I know what you're thinking, that he didn't make it through last season unscathed.
To say he can't compete over a long stretch is to get caught up in the old game of "What have you done for me lately?"
McFadden rushed for at least 1,000 yards in each of his three years at Arkansas. Furthermore, his production topped out at 1,830 yards on 325 carries. Obviously he can sustain a full season getting the ball handed to him time after time.
The common view of DMC going into 2012 is severely affected by the way Raiders head coach Hue Jackson talked about DMC's injury last year and when the tailback would return.
Rather than admit that McFadden would possibly be out for the entire 2011 season, Jackson kept everyone wondering from week to week.
The now-gone coach treated it like a tool to distract opponents from preparing for backup Michael Bush. That was a little silly, because by Week 12 it became pretty obvious that McFadden wasn't going to hit the field anytime that season.
Since then, the perception is McFadden is too injury-prone to be the answer in Oakland.
But while DMC has missed games each season as a Raider, he still has suited up for at least 12 games a year in his first three seasons.
After Lane Kiffin was fired early in McFadden's rookie year, Tom Cable took over the Raiders' coaching duties.
Cable wasn't exactly a McFadden fan, but eventually saw DMC's talent and let him start 13 games in 2010. That season he surpassed 1,000 yards, and began to show what he was made of.
He could burst left, he could power right, he could rumble through the middle or break quick through a pack of defenders.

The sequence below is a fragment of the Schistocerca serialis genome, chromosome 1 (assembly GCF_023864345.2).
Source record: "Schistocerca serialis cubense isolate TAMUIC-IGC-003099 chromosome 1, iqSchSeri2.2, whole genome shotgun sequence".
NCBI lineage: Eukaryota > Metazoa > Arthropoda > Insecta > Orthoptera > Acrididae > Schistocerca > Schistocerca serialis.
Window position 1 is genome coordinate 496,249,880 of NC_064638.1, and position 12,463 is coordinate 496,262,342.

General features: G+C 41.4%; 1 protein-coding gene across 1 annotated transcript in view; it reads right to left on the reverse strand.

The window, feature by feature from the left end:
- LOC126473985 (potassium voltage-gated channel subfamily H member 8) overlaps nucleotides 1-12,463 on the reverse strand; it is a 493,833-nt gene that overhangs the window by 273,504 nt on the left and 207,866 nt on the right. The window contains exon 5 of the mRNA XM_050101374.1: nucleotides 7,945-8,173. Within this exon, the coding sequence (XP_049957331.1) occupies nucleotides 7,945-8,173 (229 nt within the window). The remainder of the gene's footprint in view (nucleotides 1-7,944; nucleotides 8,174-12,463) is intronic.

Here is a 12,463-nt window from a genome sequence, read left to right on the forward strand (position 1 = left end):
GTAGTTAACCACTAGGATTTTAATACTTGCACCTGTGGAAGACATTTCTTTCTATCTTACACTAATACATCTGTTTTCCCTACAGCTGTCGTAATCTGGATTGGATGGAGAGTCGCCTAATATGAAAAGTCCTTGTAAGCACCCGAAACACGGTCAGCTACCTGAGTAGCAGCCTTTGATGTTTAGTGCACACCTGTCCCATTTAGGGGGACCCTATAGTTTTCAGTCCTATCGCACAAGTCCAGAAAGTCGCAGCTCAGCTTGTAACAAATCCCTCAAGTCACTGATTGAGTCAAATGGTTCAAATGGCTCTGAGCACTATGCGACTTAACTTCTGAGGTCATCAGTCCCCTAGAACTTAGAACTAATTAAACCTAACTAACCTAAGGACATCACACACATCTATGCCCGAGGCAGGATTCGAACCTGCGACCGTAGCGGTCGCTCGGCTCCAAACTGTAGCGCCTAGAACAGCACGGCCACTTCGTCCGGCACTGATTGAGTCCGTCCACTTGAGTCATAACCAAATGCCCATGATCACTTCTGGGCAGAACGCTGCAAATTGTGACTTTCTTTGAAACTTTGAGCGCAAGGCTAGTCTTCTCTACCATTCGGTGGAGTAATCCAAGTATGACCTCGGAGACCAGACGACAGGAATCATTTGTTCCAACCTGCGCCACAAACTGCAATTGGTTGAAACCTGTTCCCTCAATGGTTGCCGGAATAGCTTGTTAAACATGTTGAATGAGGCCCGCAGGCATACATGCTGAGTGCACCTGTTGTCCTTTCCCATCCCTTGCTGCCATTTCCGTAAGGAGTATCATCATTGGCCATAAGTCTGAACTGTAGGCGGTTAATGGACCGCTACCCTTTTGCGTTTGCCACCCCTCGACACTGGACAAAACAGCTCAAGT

The first weeks of 2011 looked even better. DMC cranked out 150-plus rushing yards in Weeks 1 and 3, and in Week 2 he compiled 143 combined yards rushing and receiving.
Three solid weeks later, he was still in the top five in rushing yards on the season. Unfortunately, then came the foot injury sustained against the Kansas City Chiefs. Later confirmed as a Lisfranc injury, it kept him out the rest of the year.
However, Run DMC will return with a vengeance in 2012—and this time he'll have the help of former Pro Bowl quarterback Carson Palmer to take the pressure off the run.
McFadden is fast. He can split two defenders like they were two people going Dutch on a date. He can dart across the field like a flash of lightning.
McFadden is powerful. He can stick his arm out and reject a tackler. He can shrug linebackers off without much of a problem.
The guy can do it all.
And for those who select him in a fantasy draft, he'll show the owners who doubted him some serious pain.
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